The U.S. has established numerous task force organizations to deal with this and other growing issues; unfortunately, the people committing these scams are using untraceable email addresses on “Gmail, Yahoo, Hotmail,” etc., routing accounts through numerous locations around the world, and utilizing pay-per-hour Internet cyber cafes, which often times maintain no accountability of use. The ability of law enforcement to identify these perpetrators is very limited, so individuals must stay on the alert and be personally responsible to protect themselves.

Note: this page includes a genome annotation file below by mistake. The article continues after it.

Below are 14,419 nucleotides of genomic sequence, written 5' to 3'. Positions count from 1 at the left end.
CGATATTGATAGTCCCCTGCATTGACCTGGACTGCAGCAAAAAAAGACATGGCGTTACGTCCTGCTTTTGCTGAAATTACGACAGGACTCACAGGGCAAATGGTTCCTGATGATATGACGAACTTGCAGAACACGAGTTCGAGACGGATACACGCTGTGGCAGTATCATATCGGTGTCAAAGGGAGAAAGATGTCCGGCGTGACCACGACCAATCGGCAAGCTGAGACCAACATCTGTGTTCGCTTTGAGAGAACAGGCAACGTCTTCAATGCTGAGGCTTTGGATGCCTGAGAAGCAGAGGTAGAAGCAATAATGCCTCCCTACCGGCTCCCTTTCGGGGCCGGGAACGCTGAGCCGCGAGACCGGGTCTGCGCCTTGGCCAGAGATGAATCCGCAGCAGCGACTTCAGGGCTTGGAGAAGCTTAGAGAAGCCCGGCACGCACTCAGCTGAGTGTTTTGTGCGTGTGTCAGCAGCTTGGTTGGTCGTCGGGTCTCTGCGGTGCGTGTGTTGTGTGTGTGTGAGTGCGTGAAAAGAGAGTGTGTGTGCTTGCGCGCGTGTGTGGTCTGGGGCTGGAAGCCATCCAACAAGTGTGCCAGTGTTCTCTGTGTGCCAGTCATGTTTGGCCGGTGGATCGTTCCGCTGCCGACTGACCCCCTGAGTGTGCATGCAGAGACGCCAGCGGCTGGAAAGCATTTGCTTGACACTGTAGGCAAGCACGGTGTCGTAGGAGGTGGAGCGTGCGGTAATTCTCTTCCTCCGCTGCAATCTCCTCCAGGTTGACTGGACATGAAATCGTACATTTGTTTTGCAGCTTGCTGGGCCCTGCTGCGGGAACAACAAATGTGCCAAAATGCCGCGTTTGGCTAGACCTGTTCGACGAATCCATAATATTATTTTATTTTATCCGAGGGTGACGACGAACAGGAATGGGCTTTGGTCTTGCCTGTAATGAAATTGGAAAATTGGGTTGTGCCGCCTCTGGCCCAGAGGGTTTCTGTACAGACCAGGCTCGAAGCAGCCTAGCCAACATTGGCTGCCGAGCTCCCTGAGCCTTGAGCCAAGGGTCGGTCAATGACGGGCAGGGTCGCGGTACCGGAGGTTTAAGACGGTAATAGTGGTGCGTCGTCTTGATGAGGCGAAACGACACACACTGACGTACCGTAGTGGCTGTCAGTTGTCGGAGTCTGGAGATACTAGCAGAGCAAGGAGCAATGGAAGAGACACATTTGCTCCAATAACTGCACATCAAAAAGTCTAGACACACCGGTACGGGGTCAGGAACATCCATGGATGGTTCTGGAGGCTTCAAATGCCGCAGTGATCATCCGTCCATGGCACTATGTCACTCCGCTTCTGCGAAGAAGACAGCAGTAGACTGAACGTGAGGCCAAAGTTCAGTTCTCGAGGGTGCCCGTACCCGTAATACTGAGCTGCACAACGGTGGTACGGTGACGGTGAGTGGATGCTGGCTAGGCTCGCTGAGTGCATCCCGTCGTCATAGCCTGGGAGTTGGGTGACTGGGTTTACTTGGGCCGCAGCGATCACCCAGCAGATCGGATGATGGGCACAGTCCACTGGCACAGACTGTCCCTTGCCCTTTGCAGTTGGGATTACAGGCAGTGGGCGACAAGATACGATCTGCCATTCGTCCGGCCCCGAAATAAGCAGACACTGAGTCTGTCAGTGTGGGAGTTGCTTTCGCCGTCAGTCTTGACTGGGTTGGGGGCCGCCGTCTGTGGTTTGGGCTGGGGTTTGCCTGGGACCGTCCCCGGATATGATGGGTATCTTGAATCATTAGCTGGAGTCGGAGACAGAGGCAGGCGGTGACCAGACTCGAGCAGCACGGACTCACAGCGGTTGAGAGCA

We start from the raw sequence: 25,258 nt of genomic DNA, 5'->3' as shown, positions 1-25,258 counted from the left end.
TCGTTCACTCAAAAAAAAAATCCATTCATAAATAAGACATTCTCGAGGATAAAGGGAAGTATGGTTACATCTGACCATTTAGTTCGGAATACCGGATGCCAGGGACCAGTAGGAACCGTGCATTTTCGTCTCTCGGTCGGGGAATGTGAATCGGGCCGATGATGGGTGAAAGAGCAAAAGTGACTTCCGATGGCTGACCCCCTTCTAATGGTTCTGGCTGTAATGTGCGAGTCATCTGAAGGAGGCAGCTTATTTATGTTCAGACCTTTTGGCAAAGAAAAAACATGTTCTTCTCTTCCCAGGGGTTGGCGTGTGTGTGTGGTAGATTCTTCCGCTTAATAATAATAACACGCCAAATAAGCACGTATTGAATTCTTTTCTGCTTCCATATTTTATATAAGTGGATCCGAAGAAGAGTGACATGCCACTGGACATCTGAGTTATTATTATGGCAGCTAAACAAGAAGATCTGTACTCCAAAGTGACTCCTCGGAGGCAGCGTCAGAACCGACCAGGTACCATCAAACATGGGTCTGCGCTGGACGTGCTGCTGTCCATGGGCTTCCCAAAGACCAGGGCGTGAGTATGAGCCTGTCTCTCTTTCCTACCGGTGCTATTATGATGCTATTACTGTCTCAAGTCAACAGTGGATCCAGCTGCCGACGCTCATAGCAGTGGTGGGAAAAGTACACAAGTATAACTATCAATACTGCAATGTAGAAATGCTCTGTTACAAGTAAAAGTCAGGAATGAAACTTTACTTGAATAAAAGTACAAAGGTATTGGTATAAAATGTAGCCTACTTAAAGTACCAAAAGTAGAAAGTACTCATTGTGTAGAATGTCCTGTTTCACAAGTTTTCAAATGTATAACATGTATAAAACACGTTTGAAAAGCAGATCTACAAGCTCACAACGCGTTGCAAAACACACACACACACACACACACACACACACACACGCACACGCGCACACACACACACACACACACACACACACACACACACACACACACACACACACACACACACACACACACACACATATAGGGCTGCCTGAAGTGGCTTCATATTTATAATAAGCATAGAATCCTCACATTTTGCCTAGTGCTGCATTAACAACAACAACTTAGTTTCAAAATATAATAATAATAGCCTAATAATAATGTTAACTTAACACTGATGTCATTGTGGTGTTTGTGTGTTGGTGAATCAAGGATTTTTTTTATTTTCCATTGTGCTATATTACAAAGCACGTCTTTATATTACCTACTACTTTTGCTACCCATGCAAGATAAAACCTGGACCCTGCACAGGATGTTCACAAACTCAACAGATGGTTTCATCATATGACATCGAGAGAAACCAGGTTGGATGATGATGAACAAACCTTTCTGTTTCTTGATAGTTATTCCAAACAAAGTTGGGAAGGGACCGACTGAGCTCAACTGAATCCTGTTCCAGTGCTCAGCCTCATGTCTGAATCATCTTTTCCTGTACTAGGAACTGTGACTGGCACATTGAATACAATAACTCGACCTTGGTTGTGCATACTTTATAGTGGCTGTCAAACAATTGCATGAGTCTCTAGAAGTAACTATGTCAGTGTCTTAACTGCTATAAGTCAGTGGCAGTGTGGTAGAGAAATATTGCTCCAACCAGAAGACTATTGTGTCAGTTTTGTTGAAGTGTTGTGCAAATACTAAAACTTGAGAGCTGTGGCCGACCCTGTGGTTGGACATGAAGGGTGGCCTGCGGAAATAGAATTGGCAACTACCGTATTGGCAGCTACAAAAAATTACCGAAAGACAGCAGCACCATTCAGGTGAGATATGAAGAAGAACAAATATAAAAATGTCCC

“Another critical issue is we don’t want victims who do not report this crime walking away and thinking that a U.S. serviceman has ripped them off when in fact that serviceman is honorably serving his country and often not even aware that his pictures or identity have been stolen,” said Grey.

What to look for:

  • DON’T EVER SEND MONEY! Be extremely suspicious if you are asked for money for transportation costs, communication fees or marriage processing and medical fees.
  • If you do start an internet-based relationship with someone, check them out, research what they are telling you with someone who would know, such as a current or former service member.
  • Be very suspicious if you never get to actually speak with the person on the phone or are told you cannot write or receive letters in the mail.  Servicemen and women serving overseas will often have an APO or FPO mailing address. Internet or not, service members always appreciate a letter in the mail.